Rua do Giz in São Luís do Maranhão – History and Architecture

Rua do Giz in São Luís do Maranhão
Rua do Giz in São Luís do Maranhão

Rua do Giz, which was once the setting for a soap opera, once housed an important economic corridor, and in opposition to that, it was also the cradle of bohemian life in Sao Luis do Maranhao.

Among the alleys of the city's historic region, Rua do Giz (or 28 de Julho) draws attention for its architectural ensemble and for its social importance within the city's daily life.

Taking a long extension of the former parish of Nossa Senhora da Vitória (today the neighborhood of Praia Grande), it started at Largo do Palácio and ended at Rua Nova Cascata.

After the urban reform that landed Largo and a section of Rua de Nazaré, today the street starts at Nazaré and ends at Rua Jacinto Maia, parallel to Convent of Merces.

The set of slopes and stairs was named “Giz” in reference to “the steep and slippery clay slope, which made traffic difficult, so it received the staircase that corrected the defect”, as explained by researcher Carlos de Lima.

Rua do Giz in São Luís do Maranhão

The name “28 de Julho”, according to Domingos Vieira Filho, came from “Antonio Henriques Leal when he was a chamberlain in 1865”. The appellation is a reference to the date of Accession of the Province of Maranhão to the Independence of Brazil in 1823.

 Low Merrettium Zone (ZBM)

Rua do Giz still retains characteristics of the time when, alongside streets Palma, Estrela, Saúde, Afonso Pena and Travessas da Lapa, Feliz and Portinho, formed the Baixo Meretrício zone (ZBM). The set of public places was stigmatized as a space of debauchery, prostitution and trickery, going through two distinct moments.

According to professor Marize Campos, the attempt to segregate a space in the capital for the activity of prostitution was part of a broader project, which had as its objective “the urban sanitation of São Luís, to which interests in moral sanitation were linked”. Ordering and civilizing the city presupposed to define a space of pleasure in the urban perimeter.

Since the beginning of the 1930s, the Ludovician prostitute became the target of interventions by the government. From September 1931 onwards, “day and night rounds [inspections] of the Civil Guard were carried out in the houses of prostitution […]

In São Luís, the interferences were, at first, verified in the imposition of limits on the circulation hours of the harlots in the city's territory”.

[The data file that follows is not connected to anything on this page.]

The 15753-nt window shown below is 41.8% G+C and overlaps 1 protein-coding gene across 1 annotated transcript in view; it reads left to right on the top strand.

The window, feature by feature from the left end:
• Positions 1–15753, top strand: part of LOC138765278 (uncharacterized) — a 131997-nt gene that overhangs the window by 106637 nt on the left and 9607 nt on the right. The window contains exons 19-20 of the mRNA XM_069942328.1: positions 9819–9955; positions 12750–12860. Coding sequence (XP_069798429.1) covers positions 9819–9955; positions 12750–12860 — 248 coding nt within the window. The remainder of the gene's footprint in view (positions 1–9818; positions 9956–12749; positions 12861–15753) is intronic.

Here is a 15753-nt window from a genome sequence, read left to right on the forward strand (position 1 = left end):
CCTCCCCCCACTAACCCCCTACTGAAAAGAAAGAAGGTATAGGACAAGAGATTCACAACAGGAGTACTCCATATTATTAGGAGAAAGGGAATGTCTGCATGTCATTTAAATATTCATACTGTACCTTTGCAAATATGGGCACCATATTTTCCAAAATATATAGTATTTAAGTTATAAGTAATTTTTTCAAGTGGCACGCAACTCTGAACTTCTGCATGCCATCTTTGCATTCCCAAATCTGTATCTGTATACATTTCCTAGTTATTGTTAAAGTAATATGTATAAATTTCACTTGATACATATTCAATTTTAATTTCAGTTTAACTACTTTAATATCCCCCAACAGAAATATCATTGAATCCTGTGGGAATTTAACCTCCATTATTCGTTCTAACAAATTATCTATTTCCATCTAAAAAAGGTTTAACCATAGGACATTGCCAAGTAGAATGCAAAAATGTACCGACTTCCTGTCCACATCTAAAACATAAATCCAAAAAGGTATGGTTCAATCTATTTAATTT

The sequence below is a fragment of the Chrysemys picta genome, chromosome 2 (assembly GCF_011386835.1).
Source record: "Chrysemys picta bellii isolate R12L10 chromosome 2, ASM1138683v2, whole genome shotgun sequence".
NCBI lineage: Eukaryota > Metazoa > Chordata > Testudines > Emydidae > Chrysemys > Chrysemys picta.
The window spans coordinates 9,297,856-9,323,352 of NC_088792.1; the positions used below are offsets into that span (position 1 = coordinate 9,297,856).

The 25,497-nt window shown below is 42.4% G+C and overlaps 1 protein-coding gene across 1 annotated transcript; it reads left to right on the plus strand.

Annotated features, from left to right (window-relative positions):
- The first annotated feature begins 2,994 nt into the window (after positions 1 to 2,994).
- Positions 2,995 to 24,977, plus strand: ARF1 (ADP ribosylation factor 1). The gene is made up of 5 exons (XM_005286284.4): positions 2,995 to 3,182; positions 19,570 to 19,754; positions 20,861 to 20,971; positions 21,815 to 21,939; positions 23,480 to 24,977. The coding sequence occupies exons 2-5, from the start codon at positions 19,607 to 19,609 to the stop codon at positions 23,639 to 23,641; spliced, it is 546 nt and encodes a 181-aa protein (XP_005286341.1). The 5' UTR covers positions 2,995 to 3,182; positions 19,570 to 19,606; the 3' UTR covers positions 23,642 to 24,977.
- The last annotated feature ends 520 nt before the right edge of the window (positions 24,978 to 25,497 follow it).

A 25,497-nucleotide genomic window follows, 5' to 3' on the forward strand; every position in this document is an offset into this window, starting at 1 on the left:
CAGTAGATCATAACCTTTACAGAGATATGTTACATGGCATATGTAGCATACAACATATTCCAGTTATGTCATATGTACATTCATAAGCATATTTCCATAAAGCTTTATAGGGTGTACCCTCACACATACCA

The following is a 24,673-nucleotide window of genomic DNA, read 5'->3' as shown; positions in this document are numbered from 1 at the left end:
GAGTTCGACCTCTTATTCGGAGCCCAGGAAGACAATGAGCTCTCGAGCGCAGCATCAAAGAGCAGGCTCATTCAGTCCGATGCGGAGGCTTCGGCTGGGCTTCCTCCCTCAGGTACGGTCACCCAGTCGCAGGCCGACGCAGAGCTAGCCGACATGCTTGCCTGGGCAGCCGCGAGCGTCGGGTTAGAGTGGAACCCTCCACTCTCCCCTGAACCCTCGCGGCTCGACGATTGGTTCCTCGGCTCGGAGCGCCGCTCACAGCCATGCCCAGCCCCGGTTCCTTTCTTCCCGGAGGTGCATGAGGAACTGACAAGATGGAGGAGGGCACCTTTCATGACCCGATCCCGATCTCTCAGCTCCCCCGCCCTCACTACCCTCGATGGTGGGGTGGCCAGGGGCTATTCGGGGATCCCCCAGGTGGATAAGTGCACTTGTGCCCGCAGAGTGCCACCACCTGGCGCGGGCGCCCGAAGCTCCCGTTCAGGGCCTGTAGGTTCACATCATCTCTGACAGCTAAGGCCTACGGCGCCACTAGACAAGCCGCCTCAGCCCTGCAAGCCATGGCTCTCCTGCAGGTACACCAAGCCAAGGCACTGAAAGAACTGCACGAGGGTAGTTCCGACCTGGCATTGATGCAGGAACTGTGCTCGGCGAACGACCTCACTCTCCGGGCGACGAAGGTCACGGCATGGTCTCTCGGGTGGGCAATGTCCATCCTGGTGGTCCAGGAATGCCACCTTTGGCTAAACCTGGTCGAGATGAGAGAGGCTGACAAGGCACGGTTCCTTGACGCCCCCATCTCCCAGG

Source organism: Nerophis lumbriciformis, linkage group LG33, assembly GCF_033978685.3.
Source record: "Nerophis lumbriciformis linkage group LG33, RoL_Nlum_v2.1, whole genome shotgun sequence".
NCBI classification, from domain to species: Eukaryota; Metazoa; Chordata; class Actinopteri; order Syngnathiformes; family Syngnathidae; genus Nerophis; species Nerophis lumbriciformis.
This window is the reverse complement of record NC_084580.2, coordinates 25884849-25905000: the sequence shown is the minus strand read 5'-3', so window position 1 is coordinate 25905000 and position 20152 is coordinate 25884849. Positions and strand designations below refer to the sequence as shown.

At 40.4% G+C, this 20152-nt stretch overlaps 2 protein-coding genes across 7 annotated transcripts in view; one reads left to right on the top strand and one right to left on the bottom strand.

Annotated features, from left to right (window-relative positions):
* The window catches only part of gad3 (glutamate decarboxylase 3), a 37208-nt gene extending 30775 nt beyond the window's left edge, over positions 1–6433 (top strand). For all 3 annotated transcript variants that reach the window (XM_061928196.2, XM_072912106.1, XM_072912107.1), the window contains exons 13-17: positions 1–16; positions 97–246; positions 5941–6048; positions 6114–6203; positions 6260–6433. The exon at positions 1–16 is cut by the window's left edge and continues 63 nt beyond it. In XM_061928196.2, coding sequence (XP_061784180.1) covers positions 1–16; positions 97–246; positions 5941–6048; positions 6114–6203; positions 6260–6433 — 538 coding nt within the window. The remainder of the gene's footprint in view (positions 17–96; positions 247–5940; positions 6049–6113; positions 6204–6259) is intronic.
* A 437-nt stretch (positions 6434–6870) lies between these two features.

During this period, the region was defined by regulars and residents by the glamor that its nightclubs and venues installed there had. These regulars were part of the Ludovician elite.

Rua do Giz in São Luís do Maranhão
Rua do Giz in São Luís do Maranhão

And they were there because the courtesans are well dressed, the halls had good quality music with the best musicians in the city, which granted the owners of the establishments the status of “madames” of great power and respect.

Big houses on Rua do Giz

The second moment dates from the 1980s and marks the decay of the ZBM. The madames became old prostitutes, full of children and, for the most part, in great financial difficulties.

The glamorous nightclubs today are nothing more than poorly maintained mansions turned into tenements to house large families.

The colonial houses on this stretch of Rua do Giz contrast with some of the most beautiful and imposing houses in the street, home to distinguished and important businesses in the city.

Manor of the Baroness of Anajatuba on Rua do Giz in São Luís do Maranhão
Manor of the Baroness of Anajatuba on Rua do Giz in São Luís do Maranhão

Among them, Solar da Baronesa de Anajatuba, where the Institute of Historical and Artistic Heritage of Maranhão (Iphan) is located today, and the manor house of musician Lilah Lisboa, home of the Maranhão School of Music.

Townhouse of musician Lilah Lisboa on Rua do Giz in São Luís do Maranhão
Townhouse of musician Lilah Lisboa on Rua do Giz in São Luís do Maranhão

The first called “Trojan Horse”, as it is one of the tallest buildings in this area, has four floors, ending in eaves, with a symmetrical facade facing west.

The second building has three floors made up of stone walls from the colonial era and Art Nouveau decorative elements from the early XNUMXth century, brought to São Luís by the Italian architect Gaspar Iconazone. Its façade is set back from the surrounding buildings, surrounded by a hollow wall with circular modules.

There were also stores and banks on the street, such as Machado Cavalcanti & Cia, which sold imported food products such as olive oil, cod, soft drinks and chocolates. Or like Batista Nunes & Cia that worked with the sale of offal, stowage and cigarettes.

Banking houses were represented, among others, by Banco Comercial do Maranhão, Banco do Maranhão, inaugurated in 1855, and the famous Banco Comercial. There were also credit institutions, such as Ferreira & Cia, located in building number 5, which offered commission and consignment services, and Viana & Santos, located in number 9.

Today, the street is a space for restaurants, hotels, museums and culture houses, such as the Popular Culture Center Domingos Vieira Filho, the Casa da FÉsta and the Natural History and Archeology Research Center of Maranhão. Soon it will also house the Museum of the Portuguese Language – Maranhão.

São Luís do Maranhão and Northeast Tourism and Travel Guide

Leave a Comment

You have to agree to the comment policy.

*

eighteen − 15 =

This site uses Akismet to reduce spam. Learn how your feedback data is processed.

Hide picture